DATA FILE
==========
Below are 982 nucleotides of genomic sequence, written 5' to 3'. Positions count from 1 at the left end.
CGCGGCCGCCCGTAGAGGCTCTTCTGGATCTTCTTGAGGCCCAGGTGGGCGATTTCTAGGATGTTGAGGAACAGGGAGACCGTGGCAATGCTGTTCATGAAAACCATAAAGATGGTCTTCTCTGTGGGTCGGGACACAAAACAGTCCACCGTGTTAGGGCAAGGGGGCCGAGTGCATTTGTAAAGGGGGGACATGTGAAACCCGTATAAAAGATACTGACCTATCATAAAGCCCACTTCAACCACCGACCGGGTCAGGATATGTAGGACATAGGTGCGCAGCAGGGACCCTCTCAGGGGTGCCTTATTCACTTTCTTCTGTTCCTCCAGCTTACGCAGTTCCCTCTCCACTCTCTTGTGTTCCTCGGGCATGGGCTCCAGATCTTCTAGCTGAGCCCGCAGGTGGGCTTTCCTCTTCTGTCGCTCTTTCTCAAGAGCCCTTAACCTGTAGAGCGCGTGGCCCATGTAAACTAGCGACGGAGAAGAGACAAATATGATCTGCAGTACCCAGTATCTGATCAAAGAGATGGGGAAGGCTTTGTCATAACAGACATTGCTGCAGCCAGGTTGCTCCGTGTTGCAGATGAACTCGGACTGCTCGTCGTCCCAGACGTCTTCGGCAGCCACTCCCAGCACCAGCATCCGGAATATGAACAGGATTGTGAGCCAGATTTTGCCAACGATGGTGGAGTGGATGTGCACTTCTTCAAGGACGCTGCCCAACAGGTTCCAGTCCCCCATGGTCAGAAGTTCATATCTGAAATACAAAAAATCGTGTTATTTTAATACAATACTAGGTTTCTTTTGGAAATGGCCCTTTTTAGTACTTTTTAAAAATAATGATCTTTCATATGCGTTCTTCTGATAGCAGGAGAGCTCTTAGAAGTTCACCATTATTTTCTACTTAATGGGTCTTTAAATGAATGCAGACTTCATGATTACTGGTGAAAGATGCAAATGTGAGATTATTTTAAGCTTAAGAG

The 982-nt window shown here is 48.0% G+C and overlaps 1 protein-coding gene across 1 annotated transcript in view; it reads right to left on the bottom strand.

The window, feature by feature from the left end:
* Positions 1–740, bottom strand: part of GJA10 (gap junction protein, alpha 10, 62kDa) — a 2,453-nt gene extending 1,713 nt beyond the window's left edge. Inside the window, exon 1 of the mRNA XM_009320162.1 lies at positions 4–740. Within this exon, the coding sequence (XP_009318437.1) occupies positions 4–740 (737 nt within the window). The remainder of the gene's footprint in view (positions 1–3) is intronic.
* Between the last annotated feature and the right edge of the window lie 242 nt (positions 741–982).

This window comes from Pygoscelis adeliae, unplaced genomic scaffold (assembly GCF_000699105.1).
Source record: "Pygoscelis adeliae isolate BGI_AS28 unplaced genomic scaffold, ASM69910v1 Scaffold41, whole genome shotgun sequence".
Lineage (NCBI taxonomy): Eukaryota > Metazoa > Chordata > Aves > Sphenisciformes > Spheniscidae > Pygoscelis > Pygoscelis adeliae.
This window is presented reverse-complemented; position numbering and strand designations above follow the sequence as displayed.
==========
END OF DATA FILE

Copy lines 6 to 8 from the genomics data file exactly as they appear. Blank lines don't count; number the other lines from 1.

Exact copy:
* Between the last annotated feature and the right edge of the window lie 242 nt (positions 741–982).

This window comes from Pygoscelis adeliae, unplaced genomic scaffold (assembly GCF_000699105.1).
Source record: "Pygoscelis adeliae isolate BGI_AS28 unplaced genomic scaffold, ASM69910v1 Scaffold41, whole genome shotgun sequence".